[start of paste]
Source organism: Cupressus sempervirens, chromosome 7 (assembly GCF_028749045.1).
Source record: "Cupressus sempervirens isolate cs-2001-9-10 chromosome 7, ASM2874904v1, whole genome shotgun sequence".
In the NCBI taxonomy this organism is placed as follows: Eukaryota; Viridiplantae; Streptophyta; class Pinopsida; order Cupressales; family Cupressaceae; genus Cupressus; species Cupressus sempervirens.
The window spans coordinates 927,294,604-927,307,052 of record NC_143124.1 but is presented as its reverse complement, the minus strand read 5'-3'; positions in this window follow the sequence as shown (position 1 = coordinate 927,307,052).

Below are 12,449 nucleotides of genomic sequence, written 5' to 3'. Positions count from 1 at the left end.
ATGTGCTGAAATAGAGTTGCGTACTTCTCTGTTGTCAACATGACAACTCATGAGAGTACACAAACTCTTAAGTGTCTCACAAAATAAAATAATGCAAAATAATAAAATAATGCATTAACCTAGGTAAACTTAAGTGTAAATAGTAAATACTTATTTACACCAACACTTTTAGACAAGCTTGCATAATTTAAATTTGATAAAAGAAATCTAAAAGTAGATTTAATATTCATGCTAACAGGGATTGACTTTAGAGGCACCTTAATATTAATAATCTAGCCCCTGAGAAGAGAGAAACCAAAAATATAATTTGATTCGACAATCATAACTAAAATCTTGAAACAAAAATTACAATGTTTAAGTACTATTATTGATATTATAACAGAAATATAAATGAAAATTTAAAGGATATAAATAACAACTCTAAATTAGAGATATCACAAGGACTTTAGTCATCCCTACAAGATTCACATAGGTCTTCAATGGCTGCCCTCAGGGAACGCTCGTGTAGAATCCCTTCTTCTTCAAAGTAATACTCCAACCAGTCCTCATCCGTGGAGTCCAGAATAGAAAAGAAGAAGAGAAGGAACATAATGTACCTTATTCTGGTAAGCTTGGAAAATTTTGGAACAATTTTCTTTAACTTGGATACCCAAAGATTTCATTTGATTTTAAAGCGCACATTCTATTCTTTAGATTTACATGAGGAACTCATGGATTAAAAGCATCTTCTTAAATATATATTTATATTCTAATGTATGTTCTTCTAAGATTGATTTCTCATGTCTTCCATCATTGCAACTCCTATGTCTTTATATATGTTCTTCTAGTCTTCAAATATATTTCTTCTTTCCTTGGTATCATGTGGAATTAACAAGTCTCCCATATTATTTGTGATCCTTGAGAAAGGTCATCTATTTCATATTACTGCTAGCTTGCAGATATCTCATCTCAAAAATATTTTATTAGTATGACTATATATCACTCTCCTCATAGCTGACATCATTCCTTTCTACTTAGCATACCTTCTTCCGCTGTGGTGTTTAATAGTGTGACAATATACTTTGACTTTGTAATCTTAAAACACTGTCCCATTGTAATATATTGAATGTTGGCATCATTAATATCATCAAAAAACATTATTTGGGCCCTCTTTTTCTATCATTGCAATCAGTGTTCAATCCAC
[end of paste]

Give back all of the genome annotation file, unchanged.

Source organism: Cupressus sempervirens, chromosome 7 (assembly GCF_028749045.1).
Source record: "Cupressus sempervirens isolate cs-2001-9-10 chromosome 7, ASM2874904v1, whole genome shotgun sequence".
In the NCBI taxonomy this organism is placed as follows: Eukaryota; Viridiplantae; Streptophyta; class Pinopsida; order Cupressales; family Cupressaceae; genus Cupressus; species Cupressus sempervirens.
The window spans coordinates 927,294,604-927,307,052 of record NC_143124.1 but is presented as its reverse complement, the minus strand read 5'-3'; positions in this window follow the sequence as shown (position 1 = coordinate 927,307,052).

Below are 12,449 nucleotides of genomic sequence, written 5' to 3'. Positions count from 1 at the left end.
ATGTGCTGAAATAGAGTTGCGTACTTCTCTGTTGTCAACATGACAACTCATGAGAGTACACAAACTCTTAAGTGTCTCACAAAATAAAATAATGCAAAATAATAAAATAATGCATTAACCTAGGTAAACTTAAGTGTAAATAGTAAATACTTATTTACACCAACACTTTTAGACAAGCTTGCATAATTTAAATTTGATAAAAGAAATCTAAAAGTAGATTTAATATTCATGCTAACAGGGATTGACTTTAGAGGCACCTTAATATTAATAATCTAGCCCCTGAGAAGAGAGAAACCAAAAATATAATTTGATTCGACAATCATAACTAAAATCTTGAAACAAAAATTACAATGTTTAAGTACTATTATTGATATTATAACAGAAATATAAATGAAAATTTAAAGGATATAAATAACAACTCTAAATTAGAGATATCACAAGGACTTTAGTCATCCCTACAAGATTCACATAGGTCTTCAATGGCTGCCCTCAGGGAACGCTCGTGTAGAATCCCTTCTTCTTCAAAGTAATACTCCAACCAGTCCTCATCCGTGGAGTCCAGAATAGAAAAGAAGAAGAGAAGGAACATAATGTACCTTATTCTGGTAAGCTTGGAAAATTTTGGAACAATTTTCTTTAACTTGGATACCCAAAGATTTCATTTGATTTTAAAGCGCACATTCTATTCTTTAGATTTACATGAGGAACTCATGGATTAAAAGCATCTTCTTAAATATATATTTATATTCTAATGTATGTTCTTCTAAGATTGATTTCTCATGTCTTCCATCATTGCAACTCCTATGTCTTTATATATGTTCTTCTAGTCTTCAAATATATTTCTTCTTTCCTTGGTATCATGTGGAATTAACAAGTCTCCCATATTATTTGTGATCCTTGAGAAAGGTCATCTATTTCATATTACTGCTAGCTTGCAGATATCTCATCTCAAAAATATTTTATTAGTATGACTATATATCACTCTCCTCATAGCTGACATCATTCCTTTCTACTTAGCATACCTTCTTCCGCTGTGGTGTTTAATAGTGTGACAATATACTTTGACTTTGTAATCTTAAAACACTGTCCCATTGTAATATATTGAATGTTGGCATCATTAATATCATCAAAAAACATTATTTGGGCCCTCTTTTTCTATCATTGCAATCAGTGTTCAATCCAC